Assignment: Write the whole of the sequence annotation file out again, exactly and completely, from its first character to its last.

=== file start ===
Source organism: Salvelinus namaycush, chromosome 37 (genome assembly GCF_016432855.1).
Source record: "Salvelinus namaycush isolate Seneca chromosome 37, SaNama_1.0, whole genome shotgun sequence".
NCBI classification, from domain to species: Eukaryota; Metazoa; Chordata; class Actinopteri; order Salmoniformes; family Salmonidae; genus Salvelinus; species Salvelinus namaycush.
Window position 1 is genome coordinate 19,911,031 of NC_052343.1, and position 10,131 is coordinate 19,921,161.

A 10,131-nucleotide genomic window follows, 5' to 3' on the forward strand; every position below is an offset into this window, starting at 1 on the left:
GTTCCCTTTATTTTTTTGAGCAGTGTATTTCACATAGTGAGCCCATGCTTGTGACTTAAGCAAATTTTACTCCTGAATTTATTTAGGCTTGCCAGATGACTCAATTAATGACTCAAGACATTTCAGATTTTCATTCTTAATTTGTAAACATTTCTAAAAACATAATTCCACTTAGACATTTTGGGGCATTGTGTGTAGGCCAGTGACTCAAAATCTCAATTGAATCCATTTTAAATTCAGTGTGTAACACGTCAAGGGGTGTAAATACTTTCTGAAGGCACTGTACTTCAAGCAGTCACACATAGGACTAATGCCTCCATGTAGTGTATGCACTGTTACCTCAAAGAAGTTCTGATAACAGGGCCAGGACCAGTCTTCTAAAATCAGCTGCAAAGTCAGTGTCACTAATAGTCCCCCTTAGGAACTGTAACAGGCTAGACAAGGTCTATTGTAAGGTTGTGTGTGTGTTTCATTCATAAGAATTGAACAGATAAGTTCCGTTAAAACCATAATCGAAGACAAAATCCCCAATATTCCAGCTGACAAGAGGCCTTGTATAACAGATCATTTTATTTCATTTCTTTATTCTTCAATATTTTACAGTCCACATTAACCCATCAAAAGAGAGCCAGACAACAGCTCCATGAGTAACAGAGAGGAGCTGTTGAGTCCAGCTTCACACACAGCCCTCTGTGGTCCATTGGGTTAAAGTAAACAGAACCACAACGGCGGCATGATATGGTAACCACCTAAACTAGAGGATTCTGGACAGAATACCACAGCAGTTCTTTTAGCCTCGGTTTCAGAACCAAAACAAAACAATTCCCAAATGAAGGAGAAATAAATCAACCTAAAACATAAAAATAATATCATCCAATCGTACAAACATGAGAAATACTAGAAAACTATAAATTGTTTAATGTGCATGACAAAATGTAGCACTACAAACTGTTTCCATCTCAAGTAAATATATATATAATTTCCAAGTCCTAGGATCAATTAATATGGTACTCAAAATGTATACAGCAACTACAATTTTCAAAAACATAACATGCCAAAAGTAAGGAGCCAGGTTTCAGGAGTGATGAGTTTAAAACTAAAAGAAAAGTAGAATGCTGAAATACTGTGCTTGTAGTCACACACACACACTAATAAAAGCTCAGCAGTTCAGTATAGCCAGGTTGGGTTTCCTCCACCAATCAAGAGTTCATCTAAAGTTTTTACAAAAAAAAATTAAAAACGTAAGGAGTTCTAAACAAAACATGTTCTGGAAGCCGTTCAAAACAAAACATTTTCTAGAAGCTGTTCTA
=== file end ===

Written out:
Source organism: Salvelinus namaycush, chromosome 37 (genome assembly GCF_016432855.1).
Source record: "Salvelinus namaycush isolate Seneca chromosome 37, SaNama_1.0, whole genome shotgun sequence".
NCBI classification, from domain to species: Eukaryota; Metazoa; Chordata; class Actinopteri; order Salmoniformes; family Salmonidae; genus Salvelinus; species Salvelinus namaycush.
Window position 1 is genome coordinate 19,911,031 of NC_052343.1, and position 10,131 is coordinate 19,921,161.

A 10,131-nucleotide genomic window follows, 5' to 3' on the forward strand; every position below is an offset into this window, starting at 1 on the left:
GTTCCCTTTATTTTTTTGAGCAGTGTATTTCACATAGTGAGCCCATGCTTGTGACTTAAGCAAATTTTACTCCTGAATTTATTTAGGCTTGCCAGATGACTCAATTAATGACTCAAGACATTTCAGATTTTCATTCTTAATTTGTAAACATTTCTAAAAACATAATTCCACTTAGACATTTTGGGGCATTGTGTGTAGGCCAGTGACTCAAAATCTCAATTGAATCCATTTTAAATTCAGTGTGTAACACGTCAAGGGGTGTAAATACTTTCTGAAGGCACTGTACTTCAAGCAGTCACACATAGGACTAATGCCTCCATGTAGTGTATGCACTGTTACCTCAAAGAAGTTCTGATAACAGGGCCAGGACCAGTCTTCTAAAATCAGCTGCAAAGTCAGTGTCACTAATAGTCCCCCTTAGGAACTGTAACAGGCTAGACAAGGTCTATTGTAAGGTTGTGTGTGTGTTTCATTCATAAGAATTGAACAGATAAGTTCCGTTAAAACCATAATCGAAGACAAAATCCCCAATATTCCAGCTGACAAGAGGCCTTGTATAACAGATCATTTTATTTCATTTCTTTATTCTTCAATATTTTACAGTCCACATTAACCCATCAAAAGAGAGCCAGACAACAGCTCCATGAGTAACAGAGAGGAGCTGTTGAGTCCAGCTTCACACACAGCCCTCTGTGGTCCATTGGGTTAAAGTAAACAGAACCACAACGGCGGCATGATATGGTAACCACCTAAACTAGAGGATTCTGGACAGAATACCACAGCAGTTCTTTTAGCCTCGGTTTCAGAACCAAAACAAAACAATTCCCAAATGAAGGAGAAATAAATCAACCTAAAACATAAAAATAATATCATCCAATCGTACAAACATGAGAAATACTAGAAAACTATAAATTGTTTAATGTGCATGACAAAATGTAGCACTACAAACTGTTTCCATCTCAAGTAAATATATATATAATTTCCAAGTCCTAGGATCAATTAATATGGTACTCAAAATGTATACAGCAACTACAATTTTCAAAAACATAACATGCCAAAAGTAAGGAGCCAGGTTTCAGGAGTGATGAGTTTAAAACTAAAAGAAAAGTAGAATGCTGAAATACTGTGCTTGTAGTCACACACACACACTAATAAAAGCTCAGCAGTTCAGTATAGCCAGGTTGGGTTTCCTCCACCAATCAAGAGTTCATCTAAAGTTTTTACAAAAAAAAATTAAAAACGTAAGGAGTTCTAAACAAAACATGTTCTGGAAGCCGTTCAAAACAAAACATTTTCTAGAAGCTGTTCTA